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Solving Quadratic Equations by Completing the Square
Graphing Logarithmic Functions
Division Property of Exponents
Adding and Subtracting Rational Expressions With Like Denominators
Rationalizing the Denominator
Multiplying Special Polynomials
Solving Linear Systems of Equations by Elimination
Solving Systems of Equation by Substitution and Elimination
Polynomial Equations
Solving Linear Systems of Equations by Graphing
Quadratic Functions
Solving Proportions
Parallel and Perpendicular Lines
Simplifying Square Roots
Simplifying Fractions
Adding and Subtracting Fractions
Adding and Subtracting Fractions
Solving Linear Equations
Inequalities in one Variable
Recognizing Polynomial Equations from their Graphs
Scientific Notation
Factoring a Sum or Difference of Two Cubes
Solving Nonlinear Equations by Substitution
Solving Systems of Linear Inequalities
Arithmetics with Decimals
Finding the Equation of an Inverse Function
Plotting Points in the Coordinate Plane
The Product of the Roots of a Quadratic
Solving Quadratic Equations by Completing the Square
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Solving Linear Equations

Strategy for Solving Linear Equations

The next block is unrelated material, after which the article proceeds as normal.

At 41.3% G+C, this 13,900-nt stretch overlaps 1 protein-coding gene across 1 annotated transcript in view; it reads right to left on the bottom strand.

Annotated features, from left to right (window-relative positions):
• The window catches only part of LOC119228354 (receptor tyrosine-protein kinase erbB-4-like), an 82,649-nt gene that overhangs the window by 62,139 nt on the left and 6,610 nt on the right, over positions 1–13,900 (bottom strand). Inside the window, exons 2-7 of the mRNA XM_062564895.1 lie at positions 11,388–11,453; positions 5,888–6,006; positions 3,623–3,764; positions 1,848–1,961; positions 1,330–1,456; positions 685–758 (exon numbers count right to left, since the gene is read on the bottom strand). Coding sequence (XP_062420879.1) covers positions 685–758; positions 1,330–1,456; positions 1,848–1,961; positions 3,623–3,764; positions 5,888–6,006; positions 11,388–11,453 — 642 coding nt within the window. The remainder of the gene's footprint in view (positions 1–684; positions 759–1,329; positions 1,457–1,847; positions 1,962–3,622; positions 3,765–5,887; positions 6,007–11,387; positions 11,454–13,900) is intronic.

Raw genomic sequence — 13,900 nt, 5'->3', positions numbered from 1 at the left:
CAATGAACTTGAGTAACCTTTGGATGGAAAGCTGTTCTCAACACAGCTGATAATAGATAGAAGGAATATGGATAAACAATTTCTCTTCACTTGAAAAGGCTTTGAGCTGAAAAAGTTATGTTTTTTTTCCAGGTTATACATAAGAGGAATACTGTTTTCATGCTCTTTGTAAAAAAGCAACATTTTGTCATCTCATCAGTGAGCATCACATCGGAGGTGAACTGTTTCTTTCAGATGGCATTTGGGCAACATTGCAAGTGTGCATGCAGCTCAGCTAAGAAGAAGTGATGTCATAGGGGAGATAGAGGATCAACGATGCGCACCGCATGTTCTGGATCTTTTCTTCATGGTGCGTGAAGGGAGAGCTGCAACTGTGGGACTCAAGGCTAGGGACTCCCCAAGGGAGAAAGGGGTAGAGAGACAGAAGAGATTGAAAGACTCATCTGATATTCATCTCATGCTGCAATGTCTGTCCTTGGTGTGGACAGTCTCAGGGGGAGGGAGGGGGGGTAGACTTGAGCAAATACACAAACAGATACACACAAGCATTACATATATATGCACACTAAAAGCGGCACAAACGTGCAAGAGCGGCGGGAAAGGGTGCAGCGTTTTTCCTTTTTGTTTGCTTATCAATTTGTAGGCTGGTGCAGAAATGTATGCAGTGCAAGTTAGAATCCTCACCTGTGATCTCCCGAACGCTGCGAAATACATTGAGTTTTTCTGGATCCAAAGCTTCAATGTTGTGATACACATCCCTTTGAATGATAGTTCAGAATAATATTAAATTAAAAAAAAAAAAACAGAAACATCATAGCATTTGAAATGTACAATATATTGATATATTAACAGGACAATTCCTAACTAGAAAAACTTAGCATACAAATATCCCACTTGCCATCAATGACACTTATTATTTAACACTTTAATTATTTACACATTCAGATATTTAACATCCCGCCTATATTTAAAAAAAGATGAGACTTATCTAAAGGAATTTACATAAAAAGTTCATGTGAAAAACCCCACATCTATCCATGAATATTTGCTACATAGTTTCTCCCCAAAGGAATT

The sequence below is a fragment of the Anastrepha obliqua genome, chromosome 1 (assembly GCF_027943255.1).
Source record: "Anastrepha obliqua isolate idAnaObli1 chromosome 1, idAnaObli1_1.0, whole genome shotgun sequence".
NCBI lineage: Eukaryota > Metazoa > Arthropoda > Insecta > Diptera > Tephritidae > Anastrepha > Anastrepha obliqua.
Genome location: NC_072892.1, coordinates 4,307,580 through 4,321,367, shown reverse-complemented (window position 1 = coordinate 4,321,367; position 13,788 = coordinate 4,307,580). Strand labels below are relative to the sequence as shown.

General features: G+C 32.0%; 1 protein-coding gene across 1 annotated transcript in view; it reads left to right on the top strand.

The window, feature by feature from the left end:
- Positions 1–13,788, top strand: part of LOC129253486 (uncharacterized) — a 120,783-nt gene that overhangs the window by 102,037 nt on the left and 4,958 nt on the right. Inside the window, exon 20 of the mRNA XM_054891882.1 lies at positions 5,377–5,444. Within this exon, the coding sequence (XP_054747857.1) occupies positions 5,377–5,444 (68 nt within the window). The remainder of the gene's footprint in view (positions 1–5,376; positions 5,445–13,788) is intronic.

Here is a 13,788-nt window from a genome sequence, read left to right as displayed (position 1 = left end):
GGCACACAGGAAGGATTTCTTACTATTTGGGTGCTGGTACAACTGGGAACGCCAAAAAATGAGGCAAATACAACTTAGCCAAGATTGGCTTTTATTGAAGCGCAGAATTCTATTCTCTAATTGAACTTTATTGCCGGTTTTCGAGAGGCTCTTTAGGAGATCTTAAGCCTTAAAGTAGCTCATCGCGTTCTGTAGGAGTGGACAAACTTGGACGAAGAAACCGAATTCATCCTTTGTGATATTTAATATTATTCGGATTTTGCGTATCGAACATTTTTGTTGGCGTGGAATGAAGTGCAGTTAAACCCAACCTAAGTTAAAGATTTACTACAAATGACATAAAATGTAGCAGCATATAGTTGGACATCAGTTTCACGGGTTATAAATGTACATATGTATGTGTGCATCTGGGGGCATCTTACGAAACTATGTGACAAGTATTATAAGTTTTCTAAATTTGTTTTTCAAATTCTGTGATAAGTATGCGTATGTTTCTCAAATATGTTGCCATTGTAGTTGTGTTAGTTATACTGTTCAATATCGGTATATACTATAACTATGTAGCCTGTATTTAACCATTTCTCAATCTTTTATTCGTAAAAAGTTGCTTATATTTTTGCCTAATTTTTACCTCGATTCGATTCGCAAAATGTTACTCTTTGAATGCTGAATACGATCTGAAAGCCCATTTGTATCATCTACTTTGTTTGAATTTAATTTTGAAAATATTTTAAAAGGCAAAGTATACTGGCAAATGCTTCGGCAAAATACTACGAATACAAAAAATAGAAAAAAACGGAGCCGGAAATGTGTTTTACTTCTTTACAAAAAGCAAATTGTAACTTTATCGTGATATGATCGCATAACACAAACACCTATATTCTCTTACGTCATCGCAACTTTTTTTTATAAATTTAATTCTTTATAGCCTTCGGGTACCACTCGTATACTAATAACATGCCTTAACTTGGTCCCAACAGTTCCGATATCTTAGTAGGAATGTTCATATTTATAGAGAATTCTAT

The most basic equations of algebra are linear equations. There is even a connection between linear equations in one variable and straight lines.


Linear Equation in One Variable

A linear equation in one variable x is an equation of the form ax + b = 0, where a and b are real numbers, with a ≠ 0.

A linear equation has exactly one solution. The strategy that we use for solving linear equations is summarized in the following lines.


Strategy for Solving a Linear Equation

1. If fractions are present, multiply each side by the LCD to eliminate them.

2. Use the distributive property to remove parentheses.

3. Combine any like terms.

4. Use the addition property of equality to get all variables on one side and numbers on the other side.

5. Use the multiplication property of equality to get a single variable on one side.

6. Check by replacing the variable in the original equation with your solution.

Note that not all equations require all of the steps.


Example 1

Using the equation-solving strategy

Solve the equation


We first multiply each side of the equation by 10, the LCD for 2, 5, and 10. However, we do not have to write down that step. We can simply use the distributive property to multiply each term of the equation by 10.

Multiply each side by 10.
5y - 2(y - 4) = 23 Divide each denominator into 10 to eliminate fractions.
5y - 2y + 8 = 23 Be careful to change all signs: -2(y - 4) = -2y + 8
3y + 8 = 23 Combine like terms.
3y + 8 - 8 = 23 - 8 Subtract 8 from each side.
3y = 15 Simplify
Divide each side by 3.
y = 5  

Check that 5 satisfies the original equation. The solution set is {5}.

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